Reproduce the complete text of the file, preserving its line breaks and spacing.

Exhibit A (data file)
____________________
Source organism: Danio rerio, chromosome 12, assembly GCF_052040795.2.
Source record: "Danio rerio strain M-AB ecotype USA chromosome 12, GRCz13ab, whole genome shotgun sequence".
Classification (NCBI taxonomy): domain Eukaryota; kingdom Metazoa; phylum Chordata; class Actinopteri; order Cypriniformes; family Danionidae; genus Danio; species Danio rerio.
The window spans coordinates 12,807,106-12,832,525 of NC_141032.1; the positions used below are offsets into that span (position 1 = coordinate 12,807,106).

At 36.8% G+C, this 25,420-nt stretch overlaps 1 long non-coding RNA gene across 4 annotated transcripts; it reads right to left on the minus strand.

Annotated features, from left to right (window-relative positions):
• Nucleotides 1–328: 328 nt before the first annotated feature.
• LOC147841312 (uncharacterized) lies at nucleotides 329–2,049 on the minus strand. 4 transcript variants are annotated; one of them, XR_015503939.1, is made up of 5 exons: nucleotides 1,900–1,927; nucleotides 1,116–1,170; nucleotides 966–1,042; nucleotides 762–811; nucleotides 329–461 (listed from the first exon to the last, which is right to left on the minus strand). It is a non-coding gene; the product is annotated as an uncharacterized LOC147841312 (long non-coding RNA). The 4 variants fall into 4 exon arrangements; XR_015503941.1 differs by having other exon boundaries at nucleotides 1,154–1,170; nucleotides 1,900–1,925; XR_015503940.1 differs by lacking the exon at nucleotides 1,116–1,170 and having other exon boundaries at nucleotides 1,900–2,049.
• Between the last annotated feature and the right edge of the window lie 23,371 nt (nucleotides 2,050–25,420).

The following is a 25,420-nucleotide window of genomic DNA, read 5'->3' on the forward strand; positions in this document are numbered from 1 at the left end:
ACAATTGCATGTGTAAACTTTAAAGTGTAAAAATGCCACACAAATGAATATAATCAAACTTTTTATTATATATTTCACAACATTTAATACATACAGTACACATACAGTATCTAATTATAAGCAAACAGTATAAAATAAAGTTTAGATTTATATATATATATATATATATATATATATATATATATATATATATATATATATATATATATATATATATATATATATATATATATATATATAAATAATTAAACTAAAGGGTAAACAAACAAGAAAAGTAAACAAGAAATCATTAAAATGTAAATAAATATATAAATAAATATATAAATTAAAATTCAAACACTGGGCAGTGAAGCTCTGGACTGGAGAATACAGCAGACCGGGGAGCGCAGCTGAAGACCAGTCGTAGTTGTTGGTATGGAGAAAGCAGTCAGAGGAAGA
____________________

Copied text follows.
Source organism: Danio rerio, chromosome 12, assembly GCF_052040795.2.
Source record: "Danio rerio strain M-AB ecotype USA chromosome 12, GRCz13ab, whole genome shotgun sequence".
Classification (NCBI taxonomy): domain Eukaryota; kingdom Metazoa; phylum Chordata; class Actinopteri; order Cypriniformes; family Danionidae; genus Danio; species Danio rerio.
The window spans coordinates 12,807,106-12,832,525 of NC_141032.1; the positions used below are offsets into that span (position 1 = coordinate 12,807,106).

At 36.8% G+C, this 25,420-nt stretch overlaps 1 long non-coding RNA gene across 4 annotated transcripts; it reads right to left on the minus strand.

Annotated features, from left to right (window-relative positions):
• Nucleotides 1–328: 328 nt before the first annotated feature.
• LOC147841312 (uncharacterized) lies at nucleotides 329–2,049 on the minus strand. 4 transcript variants are annotated; one of them, XR_015503939.1, is made up of 5 exons: nucleotides 1,900–1,927; nucleotides 1,116–1,170; nucleotides 966–1,042; nucleotides 762–811; nucleotides 329–461 (listed from the first exon to the last, which is right to left on the minus strand). It is a non-coding gene; the product is annotated as an uncharacterized LOC147841312 (long non-coding RNA). The 4 variants fall into 4 exon arrangements; XR_015503941.1 differs by having other exon boundaries at nucleotides 1,154–1,170; nucleotides 1,900–1,925; XR_015503940.1 differs by lacking the exon at nucleotides 1,116–1,170 and having other exon boundaries at nucleotides 1,900–2,049.
• Between the last annotated feature and the right edge of the window lie 23,371 nt (nucleotides 2,050–25,420).

The following is a 25,420-nucleotide window of genomic DNA, read 5'->3' on the forward strand; positions in this document are numbered from 1 at the left end:
ACAATTGCATGTGTAAACTTTAAAGTGTAAAAATGCCACACAAATGAATATAATCAAACTTTTTATTATATATTTCACAACATTTAATACATACAGTACACATACAGTATCTAATTATAAGCAAACAGTATAAAATAAAGTTTAGATTTATATATATATATATATATATATATATATATATATATATATATATATATATATATATATATATATATATATATATATATATATATATATATAAATAATTAAACTAAAGGGTAAACAAACAAGAAAAGTAAACAAGAAATCATTAAAATGTAAATAAATATATAAATAAATATATAAATTAAAATTCAAACACTGGGCAGTGAAGCTCTGGACTGGAGAATACAGCAGACCGGGGAGCGCAGCTGAAGACCAGTCGTAGTTGTTGGTATGGAGAAAGCAGTCAGAGGAAGA